Former soldier, 99, gets his veterans badge
Adam GrettonHe joined the army to escape the dole queues caused by the Great Depression.But nine years after signing up, Charles Saunders found himself fighting for freedom in northern France during the Nazi western advance in 1940.Adam Gretton
He joined the army to escape the dole queues caused by the Great Depression.
But nine years after signing up, Charles Saunders found himself fighting for freedom in northern France during the Nazi western advance in 1940.
The gunner, who became cut-off from the evacuation beaches of Dunkirk, was forced to head south where he and his unit commandeered a coal freighter in Marseille to avoid capture.
Almost 70 years after his miracle escape, the 99-year-old was officially honoured for his contribution to his country yesterday after receiving the Armed Forces Veterans Badge.
The widower, from Diss, who is set to turn 100 in January, joined other veterans at the House of Lords to help mark his centenary year.
Mr Saunders, who served with the army for 27 years, spoke of his surprise yesterday before heading to London to receive his medal from the veterans' minister Kevan Jones.
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The former serviceman, who was brought up in Weybread, near Harleston, signed up in 1931 after struggling to find a job as a result of the recession.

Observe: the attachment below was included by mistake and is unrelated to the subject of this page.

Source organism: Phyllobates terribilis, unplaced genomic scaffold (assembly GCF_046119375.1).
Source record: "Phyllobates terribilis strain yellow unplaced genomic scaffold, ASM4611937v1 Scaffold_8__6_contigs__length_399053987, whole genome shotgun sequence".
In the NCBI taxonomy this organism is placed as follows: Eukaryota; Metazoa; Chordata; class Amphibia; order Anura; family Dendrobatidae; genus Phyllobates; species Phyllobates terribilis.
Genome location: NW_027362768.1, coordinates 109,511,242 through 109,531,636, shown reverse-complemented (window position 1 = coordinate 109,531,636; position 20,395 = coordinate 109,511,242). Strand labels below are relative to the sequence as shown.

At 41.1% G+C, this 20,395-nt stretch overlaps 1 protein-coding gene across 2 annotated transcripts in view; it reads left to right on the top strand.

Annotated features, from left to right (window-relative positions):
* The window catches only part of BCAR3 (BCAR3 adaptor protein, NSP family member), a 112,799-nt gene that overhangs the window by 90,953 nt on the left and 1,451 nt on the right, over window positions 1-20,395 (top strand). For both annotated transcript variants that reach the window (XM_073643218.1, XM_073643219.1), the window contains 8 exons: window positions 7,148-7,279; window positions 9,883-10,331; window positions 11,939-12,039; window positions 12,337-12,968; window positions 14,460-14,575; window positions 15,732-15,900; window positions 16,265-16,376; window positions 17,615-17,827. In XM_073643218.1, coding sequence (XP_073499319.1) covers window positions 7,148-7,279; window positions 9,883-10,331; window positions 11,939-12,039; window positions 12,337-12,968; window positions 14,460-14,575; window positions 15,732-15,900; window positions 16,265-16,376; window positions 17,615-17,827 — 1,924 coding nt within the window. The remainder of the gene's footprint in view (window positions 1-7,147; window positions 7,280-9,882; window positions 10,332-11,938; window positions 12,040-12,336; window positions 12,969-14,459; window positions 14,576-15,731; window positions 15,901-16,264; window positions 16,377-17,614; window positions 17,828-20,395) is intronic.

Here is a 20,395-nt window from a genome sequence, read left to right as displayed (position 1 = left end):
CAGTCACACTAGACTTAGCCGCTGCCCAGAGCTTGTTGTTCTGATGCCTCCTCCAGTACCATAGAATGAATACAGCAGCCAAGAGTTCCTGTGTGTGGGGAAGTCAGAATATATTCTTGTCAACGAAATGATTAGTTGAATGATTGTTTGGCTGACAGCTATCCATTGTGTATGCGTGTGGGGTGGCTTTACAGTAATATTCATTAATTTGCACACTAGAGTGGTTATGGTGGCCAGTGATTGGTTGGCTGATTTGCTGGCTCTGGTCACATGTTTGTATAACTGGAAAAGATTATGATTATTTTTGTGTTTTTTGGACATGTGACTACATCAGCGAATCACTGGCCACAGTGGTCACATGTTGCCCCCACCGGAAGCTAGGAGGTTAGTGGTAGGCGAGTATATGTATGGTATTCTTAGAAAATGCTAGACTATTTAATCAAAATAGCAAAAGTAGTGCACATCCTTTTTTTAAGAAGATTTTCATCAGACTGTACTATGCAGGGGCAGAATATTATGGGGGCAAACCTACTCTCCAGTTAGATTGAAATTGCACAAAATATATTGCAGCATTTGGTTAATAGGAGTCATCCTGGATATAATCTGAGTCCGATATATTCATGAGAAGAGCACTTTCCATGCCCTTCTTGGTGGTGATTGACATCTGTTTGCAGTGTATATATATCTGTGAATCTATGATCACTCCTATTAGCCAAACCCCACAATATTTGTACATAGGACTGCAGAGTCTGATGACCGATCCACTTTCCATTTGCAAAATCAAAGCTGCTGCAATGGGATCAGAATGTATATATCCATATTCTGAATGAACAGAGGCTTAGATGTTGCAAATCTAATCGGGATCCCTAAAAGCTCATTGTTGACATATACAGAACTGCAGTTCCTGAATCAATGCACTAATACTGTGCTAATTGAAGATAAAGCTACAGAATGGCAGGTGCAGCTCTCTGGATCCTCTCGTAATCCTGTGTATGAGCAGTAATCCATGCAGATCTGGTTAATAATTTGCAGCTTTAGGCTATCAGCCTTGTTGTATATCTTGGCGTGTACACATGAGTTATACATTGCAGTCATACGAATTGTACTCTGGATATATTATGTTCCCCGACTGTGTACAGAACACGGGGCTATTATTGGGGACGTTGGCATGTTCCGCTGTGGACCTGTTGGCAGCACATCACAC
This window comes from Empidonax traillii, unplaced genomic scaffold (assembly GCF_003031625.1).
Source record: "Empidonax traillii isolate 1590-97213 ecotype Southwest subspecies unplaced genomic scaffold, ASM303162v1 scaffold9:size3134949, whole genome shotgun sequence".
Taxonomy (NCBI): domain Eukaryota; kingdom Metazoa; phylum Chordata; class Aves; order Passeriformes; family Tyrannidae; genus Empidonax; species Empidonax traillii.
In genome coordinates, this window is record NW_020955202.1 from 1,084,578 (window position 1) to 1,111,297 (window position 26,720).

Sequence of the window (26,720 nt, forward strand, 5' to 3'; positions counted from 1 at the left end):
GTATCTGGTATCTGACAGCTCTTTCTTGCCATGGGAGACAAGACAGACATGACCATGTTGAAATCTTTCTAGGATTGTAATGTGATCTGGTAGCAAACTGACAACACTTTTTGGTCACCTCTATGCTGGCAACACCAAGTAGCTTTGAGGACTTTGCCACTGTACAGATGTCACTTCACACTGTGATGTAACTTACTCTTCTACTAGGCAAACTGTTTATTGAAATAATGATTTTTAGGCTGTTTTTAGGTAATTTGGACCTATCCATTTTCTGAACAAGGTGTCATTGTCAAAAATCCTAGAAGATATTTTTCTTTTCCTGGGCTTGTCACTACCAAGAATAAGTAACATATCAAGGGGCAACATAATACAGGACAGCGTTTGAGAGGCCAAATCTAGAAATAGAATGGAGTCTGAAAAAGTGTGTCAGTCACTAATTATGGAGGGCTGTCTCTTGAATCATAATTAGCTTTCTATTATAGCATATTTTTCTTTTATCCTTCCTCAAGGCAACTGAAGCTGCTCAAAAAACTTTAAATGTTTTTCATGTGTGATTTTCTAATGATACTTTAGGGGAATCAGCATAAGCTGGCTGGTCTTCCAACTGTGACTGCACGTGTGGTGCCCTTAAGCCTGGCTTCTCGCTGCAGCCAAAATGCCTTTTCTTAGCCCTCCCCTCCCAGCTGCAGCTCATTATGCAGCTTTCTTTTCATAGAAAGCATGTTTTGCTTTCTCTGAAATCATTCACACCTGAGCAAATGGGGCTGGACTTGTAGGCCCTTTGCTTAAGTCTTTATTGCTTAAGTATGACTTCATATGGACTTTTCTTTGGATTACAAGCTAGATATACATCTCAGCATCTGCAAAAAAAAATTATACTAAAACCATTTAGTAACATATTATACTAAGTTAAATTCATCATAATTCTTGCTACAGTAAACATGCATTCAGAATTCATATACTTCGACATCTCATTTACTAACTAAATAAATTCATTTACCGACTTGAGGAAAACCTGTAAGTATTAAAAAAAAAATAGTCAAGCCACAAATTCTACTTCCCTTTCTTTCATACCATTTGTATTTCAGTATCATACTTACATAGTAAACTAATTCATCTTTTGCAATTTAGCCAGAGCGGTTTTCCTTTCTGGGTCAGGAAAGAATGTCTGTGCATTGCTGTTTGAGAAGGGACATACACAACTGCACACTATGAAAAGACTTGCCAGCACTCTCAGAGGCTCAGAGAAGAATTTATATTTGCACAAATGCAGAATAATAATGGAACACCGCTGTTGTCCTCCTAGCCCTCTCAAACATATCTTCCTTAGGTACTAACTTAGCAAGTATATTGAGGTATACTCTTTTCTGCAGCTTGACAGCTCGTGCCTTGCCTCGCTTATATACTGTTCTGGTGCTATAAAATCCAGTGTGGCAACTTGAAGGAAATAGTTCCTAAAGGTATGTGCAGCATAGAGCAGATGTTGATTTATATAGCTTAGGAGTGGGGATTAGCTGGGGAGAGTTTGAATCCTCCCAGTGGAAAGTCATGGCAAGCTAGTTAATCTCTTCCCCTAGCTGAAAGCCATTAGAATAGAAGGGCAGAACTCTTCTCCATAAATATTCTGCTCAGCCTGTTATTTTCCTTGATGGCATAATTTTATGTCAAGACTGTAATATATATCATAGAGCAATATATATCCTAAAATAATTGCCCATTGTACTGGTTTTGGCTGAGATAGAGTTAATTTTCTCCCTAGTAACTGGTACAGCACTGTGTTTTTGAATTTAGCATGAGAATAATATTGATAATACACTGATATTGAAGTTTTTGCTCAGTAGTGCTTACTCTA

'My mother had four boys and she said she could not keep all her boys working the land and keep us in clothes. I went to Norwich to look for a job and I saw a bloke in a soldier's uniform and I thought I could get employment. It was somewhere to go and something to do,' he said.
Mr Saunders served as a gunner with the Royal Regiment of Artillery, based in Shoeburyness, Essex, before being posted to the British Expeditionary Force in northern France on New Year's Day in 1940.
The sergeant was stationed as an anti-aircraft gunner in Rheims, near Paris, during the Nazi surge of May and June that year and was unable to join the thousands of British and Allied troops that managed to flee the country from Dunkirk.
Instead, he headed south where he and his comrades escaped on a freighter unloading coal from south Wales and made their way to Gibraltar, where they protected the Rock from air attack until 1942.
Mr Saunders, who became a Territorial Army instructor and rose to the rank of acting warrant officer, left the forces in 1958. After the army, he ran a pub in south Wales with his late wife Marion and later became a London bus driver.
He said he did not like some of his superior officers, but enjoyed the camaraderie with his fellow soldiers.
'There was always someone there to make you laugh. You might have been down sometimes, but you did not let people know it. 'We were short of a good anti aircraft gun and used ex-naval guns, but we put up with it. You only thought about your own life and stuck together just the same,' he said.
Mr Saunders, who moved to Diss in 1968, was put forward for the veterans badge by the Hoxne and District branch of the Royal British Legion, where he is the oldest member.
'It has surprised me. I thought I was forgotten,' he said.
Veterans' minister Kevan Jones yesterday said: 'Everyone who serves in the Armed Forces deserves recognition for the sacrifices they've made and our full support both during their service and in later life. The role played by the Service Personnel and Veterans Agency is crucial in repaying the debt of gratitude we owe them.'